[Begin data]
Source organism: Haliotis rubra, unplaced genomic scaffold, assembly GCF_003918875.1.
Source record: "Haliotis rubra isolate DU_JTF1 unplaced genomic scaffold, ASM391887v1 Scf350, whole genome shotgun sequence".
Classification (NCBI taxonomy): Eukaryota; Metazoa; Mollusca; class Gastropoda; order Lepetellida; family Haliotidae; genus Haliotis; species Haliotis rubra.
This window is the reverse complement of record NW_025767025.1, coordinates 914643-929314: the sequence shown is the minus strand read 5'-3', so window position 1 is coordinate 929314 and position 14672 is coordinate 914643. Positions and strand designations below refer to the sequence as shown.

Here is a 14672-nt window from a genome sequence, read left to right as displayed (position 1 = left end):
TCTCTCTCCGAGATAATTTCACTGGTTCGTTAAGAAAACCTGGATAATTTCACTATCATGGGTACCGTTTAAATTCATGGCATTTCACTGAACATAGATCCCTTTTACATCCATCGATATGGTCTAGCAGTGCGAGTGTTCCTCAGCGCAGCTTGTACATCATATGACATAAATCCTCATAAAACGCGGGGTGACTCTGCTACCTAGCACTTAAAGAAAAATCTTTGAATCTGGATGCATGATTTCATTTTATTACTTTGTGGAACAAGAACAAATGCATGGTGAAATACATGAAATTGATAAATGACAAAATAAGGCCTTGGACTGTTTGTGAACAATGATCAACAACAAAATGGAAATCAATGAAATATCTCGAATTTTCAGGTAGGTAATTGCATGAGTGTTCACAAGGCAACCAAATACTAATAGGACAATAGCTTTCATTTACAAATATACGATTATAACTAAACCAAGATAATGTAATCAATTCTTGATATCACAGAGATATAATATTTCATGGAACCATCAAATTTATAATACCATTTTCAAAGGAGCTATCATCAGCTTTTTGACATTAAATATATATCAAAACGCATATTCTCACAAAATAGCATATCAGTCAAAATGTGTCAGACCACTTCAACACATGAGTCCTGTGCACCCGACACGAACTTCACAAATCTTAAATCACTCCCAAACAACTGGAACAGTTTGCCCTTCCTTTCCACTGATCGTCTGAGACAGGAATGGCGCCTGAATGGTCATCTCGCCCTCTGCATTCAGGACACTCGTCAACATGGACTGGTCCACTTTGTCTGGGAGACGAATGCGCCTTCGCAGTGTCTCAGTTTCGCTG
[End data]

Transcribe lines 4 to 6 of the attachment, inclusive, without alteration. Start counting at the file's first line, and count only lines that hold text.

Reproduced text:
This window is the reverse complement of record NW_025767025.1, coordinates 914643-929314: the sequence shown is the minus strand read 5'-3', so window position 1 is coordinate 929314 and position 14672 is coordinate 914643. Positions and strand designations below refer to the sequence as shown.

Here is a 14672-nt window from a genome sequence, read left to right as displayed (position 1 = left end):
TCTCTCTCCGAGATAATTTCACTGGTTCGTTAAGAAAACCTGGATAATTTCACTATCATGGGTACCGTTTAAATTCATGGCATTTCACTGAACATAGATCCCTTTTACATCCATCGATATGGTCTAGCAGTGCGAGTGTTCCTCAGCGCAGCTTGTACATCATATGACATAAATCCTCATAAAACGCGGGGTGACTCTGCTACCTAGCACTTAAAGAAAAATCTTTGAATCTGGATGCATGATTTCATTTTATTACTTTGTGGAACAAGAACAAATGCATGGTGAAATACATGAAATTGATAAATGACAAAATAAGGCCTTGGACTGTTTGTGAACAATGATCAACAACAAAATGGAAATCAATGAAATATCTCGAATTTTCAGGTAGGTAATTGCATGAGTGTTCACAAGGCAACCAAATACTAATAGGACAATAGCTTTCATTTACAAATATACGATTATAACTAAACCAAGATAATGTAATCAATTCTTGATATCACAGAGATATAATATTTCATGGAACCATCAAATTTATAATACCATTTTCAAAGGAGCTATCATCAGCTTTTTGACATTAAATATATATCAAAACGCATATTCTCACAAAATAGCATATCAGTCAAAATGTGTCAGACCACTTCAACACATGAGTCCTGTGCACCCGACACGAACTTCACAAATCTTAAATCACTCCCAAACAACTGGAACAGTTTGCCCTTCCTTTCCACTGATCGTCTGAGACAGGAATGGCGCCTGAATGGTCATCTCGCCCTCTGCATTCAGGACACTCGTCAACATGGACTGGTCCACTTTGTCTGGGAGACGAATGCGCCTTCGCAGTGTCTCAGTTTCGCTG